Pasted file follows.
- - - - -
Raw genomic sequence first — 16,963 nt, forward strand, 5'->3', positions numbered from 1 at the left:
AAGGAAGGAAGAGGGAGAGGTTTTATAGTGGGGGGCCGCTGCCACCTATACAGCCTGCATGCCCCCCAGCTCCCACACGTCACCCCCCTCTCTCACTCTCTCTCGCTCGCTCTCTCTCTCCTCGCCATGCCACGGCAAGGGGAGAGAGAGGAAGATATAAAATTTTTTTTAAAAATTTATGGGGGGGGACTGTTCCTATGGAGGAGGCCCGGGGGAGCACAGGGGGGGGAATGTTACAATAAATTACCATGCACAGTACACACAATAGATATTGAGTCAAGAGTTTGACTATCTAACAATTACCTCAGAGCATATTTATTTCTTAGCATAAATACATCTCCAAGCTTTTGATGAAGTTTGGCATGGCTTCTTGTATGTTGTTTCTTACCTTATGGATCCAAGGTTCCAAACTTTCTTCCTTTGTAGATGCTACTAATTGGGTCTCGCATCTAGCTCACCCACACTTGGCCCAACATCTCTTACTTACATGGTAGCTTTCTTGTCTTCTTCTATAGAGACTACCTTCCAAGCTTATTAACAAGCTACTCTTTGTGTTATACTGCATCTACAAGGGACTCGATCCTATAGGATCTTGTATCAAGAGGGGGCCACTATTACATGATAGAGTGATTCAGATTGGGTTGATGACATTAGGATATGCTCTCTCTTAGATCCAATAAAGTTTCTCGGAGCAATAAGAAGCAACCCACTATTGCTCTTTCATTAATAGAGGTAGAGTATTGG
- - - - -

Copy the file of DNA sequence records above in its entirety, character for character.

Raw genomic sequence first — 16,963 nt, forward strand, 5'->3', positions numbered from 1 at the left:
AAGGAAGGAAGAGGGAGAGGTTTTATAGTGGGGGGCCGCTGCCACCTATACAGCCTGCATGCCCCCCAGCTCCCACACGTCACCCCCCTCTCTCACTCTCTCTCGCTCGCTCTCTCTCTCCTCGCCATGCCACGGCAAGGGGAGAGAGAGGAAGATATAAAATTTTTTTTAAAAATTTATGGGGGGGGACTGTTCCTATGGAGGAGGCCCGGGGGAGCACAGGGGGGGGAATGTTACAATAAATTACCATGCACAGTACACACAATAGATATTGAGTCAAGAGTTTGACTATCTAACAATTACCTCAGAGCATATTTATTTCTTAGCATAAATACATCTCCAAGCTTTTGATGAAGTTTGGCATGGCTTCTTGTATGTTGTTTCTTACCTTATGGATCCAAGGTTCCAAACTTTCTTCCTTTGTAGATGCTACTAATTGGGTCTCGCATCTAGCTCACCCACACTTGGCCCAACATCTCTTACTTACATGGTAGCTTTCTTGTCTTCTTCTATAGAGACTACCTTCCAAGCTTATTAACAAGCTACTCTTTGTGTTATACTGCATCTACAAGGGACTCGATCCTATAGGATCTTGTATCAAGAGGGGGCCACTATTACATGATAGAGTGATTCAGATTGGGTTGATGACATTAGGATATGCTCTCTCTTAGATCCAATAAAGTTTCTCGGAGCAATAAGAAGCAACCCACTATTGCTCTTTCATTAATAGAGGTAGAGTATTGG